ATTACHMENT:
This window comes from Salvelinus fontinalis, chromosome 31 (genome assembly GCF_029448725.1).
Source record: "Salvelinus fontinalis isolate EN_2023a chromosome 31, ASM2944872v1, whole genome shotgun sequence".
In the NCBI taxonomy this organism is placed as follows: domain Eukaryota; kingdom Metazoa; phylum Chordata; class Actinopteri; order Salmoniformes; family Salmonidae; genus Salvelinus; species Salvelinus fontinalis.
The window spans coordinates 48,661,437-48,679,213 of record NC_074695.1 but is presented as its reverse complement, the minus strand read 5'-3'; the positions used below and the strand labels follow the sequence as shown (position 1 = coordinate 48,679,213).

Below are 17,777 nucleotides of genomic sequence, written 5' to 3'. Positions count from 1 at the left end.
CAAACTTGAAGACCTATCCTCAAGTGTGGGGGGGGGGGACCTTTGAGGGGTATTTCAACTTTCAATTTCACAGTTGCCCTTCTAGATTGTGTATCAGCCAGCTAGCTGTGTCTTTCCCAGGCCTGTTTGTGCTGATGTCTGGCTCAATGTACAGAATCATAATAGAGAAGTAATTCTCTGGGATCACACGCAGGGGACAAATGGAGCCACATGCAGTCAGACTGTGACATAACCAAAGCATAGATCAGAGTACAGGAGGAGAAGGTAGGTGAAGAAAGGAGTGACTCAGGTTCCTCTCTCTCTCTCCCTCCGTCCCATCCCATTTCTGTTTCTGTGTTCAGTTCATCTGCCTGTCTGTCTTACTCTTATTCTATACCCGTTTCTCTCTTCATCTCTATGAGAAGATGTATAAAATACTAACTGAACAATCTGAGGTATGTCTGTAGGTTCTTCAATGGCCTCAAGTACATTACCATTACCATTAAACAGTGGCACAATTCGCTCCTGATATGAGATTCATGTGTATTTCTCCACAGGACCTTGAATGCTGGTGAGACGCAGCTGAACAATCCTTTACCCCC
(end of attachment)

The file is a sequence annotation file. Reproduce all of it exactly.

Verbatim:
This window comes from Salvelinus fontinalis, chromosome 31 (genome assembly GCF_029448725.1).
Source record: "Salvelinus fontinalis isolate EN_2023a chromosome 31, ASM2944872v1, whole genome shotgun sequence".
In the NCBI taxonomy this organism is placed as follows: domain Eukaryota; kingdom Metazoa; phylum Chordata; class Actinopteri; order Salmoniformes; family Salmonidae; genus Salvelinus; species Salvelinus fontinalis.
The window spans coordinates 48,661,437-48,679,213 of record NC_074695.1 but is presented as its reverse complement, the minus strand read 5'-3'; the positions used below and the strand labels follow the sequence as shown (position 1 = coordinate 48,679,213).

Below are 17,777 nucleotides of genomic sequence, written 5' to 3'. Positions count from 1 at the left end.
CAAACTTGAAGACCTATCCTCAAGTGTGGGGGGGGGGGACCTTTGAGGGGTATTTCAACTTTCAATTTCACAGTTGCCCTTCTAGATTGTGTATCAGCCAGCTAGCTGTGTCTTTCCCAGGCCTGTTTGTGCTGATGTCTGGCTCAATGTACAGAATCATAATAGAGAAGTAATTCTCTGGGATCACACGCAGGGGACAAATGGAGCCACATGCAGTCAGACTGTGACATAACCAAAGCATAGATCAGAGTACAGGAGGAGAAGGTAGGTGAAGAAAGGAGTGACTCAGGTTCCTCTCTCTCTCTCCCTCCGTCCCATCCCATTTCTGTTTCTGTGTTCAGTTCATCTGCCTGTCTGTCTTACTCTTATTCTATACCCGTTTCTCTCTTCATCTCTATGAGAAGATGTATAAAATACTAACTGAACAATCTGAGGTATGTCTGTAGGTTCTTCAATGGCCTCAAGTACATTACCATTACCATTAAACAGTGGCACAATTCGCTCCTGATATGAGATTCATGTGTATTTCTCCACAGGACCTTGAATGCTGGTGAGACGCAGCTGAACAATCCTTTACCCCC